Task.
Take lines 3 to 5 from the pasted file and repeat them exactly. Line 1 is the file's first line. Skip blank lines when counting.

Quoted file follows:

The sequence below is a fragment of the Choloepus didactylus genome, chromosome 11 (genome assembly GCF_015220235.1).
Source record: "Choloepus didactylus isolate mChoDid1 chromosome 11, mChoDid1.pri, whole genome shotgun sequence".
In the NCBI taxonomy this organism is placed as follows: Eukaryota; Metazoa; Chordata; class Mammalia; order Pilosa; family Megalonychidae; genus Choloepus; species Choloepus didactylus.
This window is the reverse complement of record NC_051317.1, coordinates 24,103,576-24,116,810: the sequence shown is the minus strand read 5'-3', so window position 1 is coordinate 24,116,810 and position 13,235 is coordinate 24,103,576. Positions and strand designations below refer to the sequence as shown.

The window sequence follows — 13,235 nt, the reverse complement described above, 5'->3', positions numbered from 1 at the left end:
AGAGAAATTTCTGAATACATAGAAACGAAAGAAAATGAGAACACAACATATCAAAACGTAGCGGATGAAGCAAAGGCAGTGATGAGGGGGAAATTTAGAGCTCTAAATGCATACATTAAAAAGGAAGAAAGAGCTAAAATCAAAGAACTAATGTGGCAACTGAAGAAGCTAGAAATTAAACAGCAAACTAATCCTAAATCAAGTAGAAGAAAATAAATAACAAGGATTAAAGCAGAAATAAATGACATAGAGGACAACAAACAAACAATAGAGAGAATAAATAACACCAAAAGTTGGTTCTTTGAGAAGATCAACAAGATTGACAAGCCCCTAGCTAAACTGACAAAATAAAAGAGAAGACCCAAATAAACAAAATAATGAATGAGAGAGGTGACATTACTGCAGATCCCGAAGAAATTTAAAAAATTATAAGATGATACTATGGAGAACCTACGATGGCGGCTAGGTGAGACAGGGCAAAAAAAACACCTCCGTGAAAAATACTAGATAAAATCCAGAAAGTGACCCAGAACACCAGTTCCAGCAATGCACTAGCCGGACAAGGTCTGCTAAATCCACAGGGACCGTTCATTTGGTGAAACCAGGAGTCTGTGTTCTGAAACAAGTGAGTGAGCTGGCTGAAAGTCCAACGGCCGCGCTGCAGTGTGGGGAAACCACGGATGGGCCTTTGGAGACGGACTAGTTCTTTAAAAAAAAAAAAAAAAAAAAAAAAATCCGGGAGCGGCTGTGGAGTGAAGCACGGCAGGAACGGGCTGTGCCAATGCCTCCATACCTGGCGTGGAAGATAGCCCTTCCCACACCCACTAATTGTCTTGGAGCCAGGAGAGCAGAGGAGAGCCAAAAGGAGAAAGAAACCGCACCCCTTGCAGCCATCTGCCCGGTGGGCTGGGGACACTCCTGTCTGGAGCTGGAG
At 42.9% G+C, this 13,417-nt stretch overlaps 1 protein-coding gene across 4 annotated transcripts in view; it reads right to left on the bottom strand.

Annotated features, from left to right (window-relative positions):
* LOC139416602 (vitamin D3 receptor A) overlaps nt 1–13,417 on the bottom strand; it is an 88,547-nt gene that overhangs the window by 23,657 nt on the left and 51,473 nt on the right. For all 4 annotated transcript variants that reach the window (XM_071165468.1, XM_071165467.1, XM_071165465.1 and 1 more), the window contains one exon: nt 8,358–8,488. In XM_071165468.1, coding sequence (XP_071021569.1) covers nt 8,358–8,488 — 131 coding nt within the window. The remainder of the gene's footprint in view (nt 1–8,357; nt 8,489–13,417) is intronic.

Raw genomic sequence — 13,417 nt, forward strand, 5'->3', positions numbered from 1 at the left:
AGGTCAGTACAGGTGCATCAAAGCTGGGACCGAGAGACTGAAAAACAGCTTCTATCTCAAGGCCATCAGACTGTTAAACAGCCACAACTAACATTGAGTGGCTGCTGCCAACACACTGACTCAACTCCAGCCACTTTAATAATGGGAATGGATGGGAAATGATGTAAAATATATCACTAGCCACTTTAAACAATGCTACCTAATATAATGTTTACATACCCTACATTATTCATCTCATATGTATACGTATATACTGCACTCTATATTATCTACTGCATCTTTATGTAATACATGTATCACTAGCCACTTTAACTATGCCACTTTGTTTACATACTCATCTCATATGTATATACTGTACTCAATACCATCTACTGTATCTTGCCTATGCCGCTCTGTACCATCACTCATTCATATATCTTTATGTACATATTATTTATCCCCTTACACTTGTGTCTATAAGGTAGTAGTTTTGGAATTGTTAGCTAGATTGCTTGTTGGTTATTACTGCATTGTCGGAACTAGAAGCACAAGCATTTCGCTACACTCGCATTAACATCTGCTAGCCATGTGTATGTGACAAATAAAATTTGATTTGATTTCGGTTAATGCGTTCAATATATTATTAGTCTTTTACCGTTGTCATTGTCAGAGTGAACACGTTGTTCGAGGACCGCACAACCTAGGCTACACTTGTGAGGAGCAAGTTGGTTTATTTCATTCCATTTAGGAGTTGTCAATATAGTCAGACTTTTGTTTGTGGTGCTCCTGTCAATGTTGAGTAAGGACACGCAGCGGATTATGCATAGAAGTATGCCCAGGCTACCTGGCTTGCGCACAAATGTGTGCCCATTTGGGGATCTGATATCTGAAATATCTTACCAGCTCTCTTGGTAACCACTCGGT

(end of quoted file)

In the NCBI taxonomy this organism is placed as follows: Eukaryota; Metazoa; Chordata; class Mammalia; order Pilosa; family Megalonychidae; genus Choloepus; species Choloepus didactylus.
This window is the reverse complement of record NC_051317.1, coordinates 24,103,576-24,116,810: the sequence shown is the minus strand read 5'-3', so window position 1 is coordinate 24,116,810 and position 13,235 is coordinate 24,103,576. Positions and strand designations below refer to the sequence as shown.

The window sequence follows — 13,235 nt, the reverse complement described above, 5'->3', positions numbered from 1 at the left end: